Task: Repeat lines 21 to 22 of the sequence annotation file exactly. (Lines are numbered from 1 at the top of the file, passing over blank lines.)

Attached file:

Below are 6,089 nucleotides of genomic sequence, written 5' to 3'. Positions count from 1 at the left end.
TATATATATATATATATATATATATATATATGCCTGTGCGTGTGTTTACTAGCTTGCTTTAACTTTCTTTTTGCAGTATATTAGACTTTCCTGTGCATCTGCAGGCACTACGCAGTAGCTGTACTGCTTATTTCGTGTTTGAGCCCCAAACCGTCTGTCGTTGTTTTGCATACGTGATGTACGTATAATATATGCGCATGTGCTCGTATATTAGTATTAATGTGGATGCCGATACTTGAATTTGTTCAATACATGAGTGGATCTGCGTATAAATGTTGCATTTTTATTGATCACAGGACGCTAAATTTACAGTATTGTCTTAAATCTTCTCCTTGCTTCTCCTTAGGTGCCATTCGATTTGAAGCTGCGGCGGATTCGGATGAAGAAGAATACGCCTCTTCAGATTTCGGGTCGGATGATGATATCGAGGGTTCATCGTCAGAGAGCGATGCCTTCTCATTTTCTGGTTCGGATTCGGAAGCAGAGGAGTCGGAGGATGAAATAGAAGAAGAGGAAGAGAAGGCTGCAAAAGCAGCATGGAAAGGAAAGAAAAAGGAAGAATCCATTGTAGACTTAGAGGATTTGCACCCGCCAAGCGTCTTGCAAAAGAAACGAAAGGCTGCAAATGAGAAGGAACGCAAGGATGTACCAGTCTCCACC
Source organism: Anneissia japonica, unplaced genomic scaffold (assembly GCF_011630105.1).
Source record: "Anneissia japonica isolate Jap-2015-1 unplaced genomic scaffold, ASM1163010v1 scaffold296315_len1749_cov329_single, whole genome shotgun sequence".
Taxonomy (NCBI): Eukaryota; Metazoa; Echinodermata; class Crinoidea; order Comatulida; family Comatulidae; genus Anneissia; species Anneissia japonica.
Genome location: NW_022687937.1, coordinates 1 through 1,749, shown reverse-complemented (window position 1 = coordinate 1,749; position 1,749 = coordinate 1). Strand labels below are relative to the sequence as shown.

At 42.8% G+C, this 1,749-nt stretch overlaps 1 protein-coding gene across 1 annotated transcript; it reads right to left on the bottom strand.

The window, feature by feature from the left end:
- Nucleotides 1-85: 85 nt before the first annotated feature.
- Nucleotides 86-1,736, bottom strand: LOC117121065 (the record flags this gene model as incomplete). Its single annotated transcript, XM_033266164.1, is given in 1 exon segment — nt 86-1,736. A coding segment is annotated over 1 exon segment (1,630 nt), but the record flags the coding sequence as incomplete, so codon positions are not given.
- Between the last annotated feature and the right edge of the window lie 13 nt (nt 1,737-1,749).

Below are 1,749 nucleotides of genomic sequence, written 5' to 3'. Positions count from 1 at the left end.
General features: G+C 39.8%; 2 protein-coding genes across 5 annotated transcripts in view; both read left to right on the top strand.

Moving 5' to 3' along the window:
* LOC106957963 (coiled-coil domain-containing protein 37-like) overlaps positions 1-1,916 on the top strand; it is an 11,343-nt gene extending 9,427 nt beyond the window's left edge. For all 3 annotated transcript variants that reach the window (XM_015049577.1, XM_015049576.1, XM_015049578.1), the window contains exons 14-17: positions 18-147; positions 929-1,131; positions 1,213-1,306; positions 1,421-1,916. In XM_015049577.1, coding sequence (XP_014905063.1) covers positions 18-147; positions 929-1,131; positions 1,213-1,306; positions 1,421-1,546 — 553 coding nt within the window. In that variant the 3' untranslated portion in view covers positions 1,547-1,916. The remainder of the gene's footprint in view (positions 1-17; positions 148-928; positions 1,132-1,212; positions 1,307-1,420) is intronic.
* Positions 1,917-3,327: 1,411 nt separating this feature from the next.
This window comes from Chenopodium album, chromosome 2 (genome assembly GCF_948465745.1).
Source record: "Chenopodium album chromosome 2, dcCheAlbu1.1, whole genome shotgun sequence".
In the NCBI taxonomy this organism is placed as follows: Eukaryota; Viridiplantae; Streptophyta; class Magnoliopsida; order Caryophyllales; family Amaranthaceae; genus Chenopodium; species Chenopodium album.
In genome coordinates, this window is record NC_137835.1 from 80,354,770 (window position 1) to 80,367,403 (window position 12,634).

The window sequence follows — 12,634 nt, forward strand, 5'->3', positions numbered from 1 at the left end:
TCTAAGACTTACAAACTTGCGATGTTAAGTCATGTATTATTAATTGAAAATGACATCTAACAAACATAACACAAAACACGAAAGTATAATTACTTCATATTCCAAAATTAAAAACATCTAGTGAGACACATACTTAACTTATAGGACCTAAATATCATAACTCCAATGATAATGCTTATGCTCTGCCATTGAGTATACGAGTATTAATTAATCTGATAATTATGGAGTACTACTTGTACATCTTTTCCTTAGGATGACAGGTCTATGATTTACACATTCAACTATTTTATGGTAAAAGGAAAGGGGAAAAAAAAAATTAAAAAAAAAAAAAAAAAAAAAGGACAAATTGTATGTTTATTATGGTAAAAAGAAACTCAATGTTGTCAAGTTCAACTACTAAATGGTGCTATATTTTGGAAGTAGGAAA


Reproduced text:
The window sequence follows — 12,634 nt, forward strand, 5'->3', positions numbered from 1 at the left end:
TCTAAGACTTACAAACTTGCGATGTTAAGTCATGTATTATTAATTGAAAATGACATCTAACAAACATAACACAAAACACGAAAGTATAATTACTTCATATTCCAAAATTAAAAACATCTAGTGAGACACATACTTAACTTATAGGACCTAAATATCATAACTCCAATGATAATGCTTATGCTCTGCCATTGAGTATACGAGTATTAATTAATCTGATAATTATGGAGTACTACTTGTACATCTTTTCCTTAGGATGACAGGTCTATGATTTACACATTCAACTATTTTATGGTAAAAGGAAAGGGGAAAAAAAAAATTAAAAAAAAAAAAAAAAAAAAAGGACAAATTGTATGTTTATTATGGTAAAAAGAAACTCAATGTTGTCAAGTTCAACTACTAAATGGTGCTATATTTTGGAAGTAGGAAA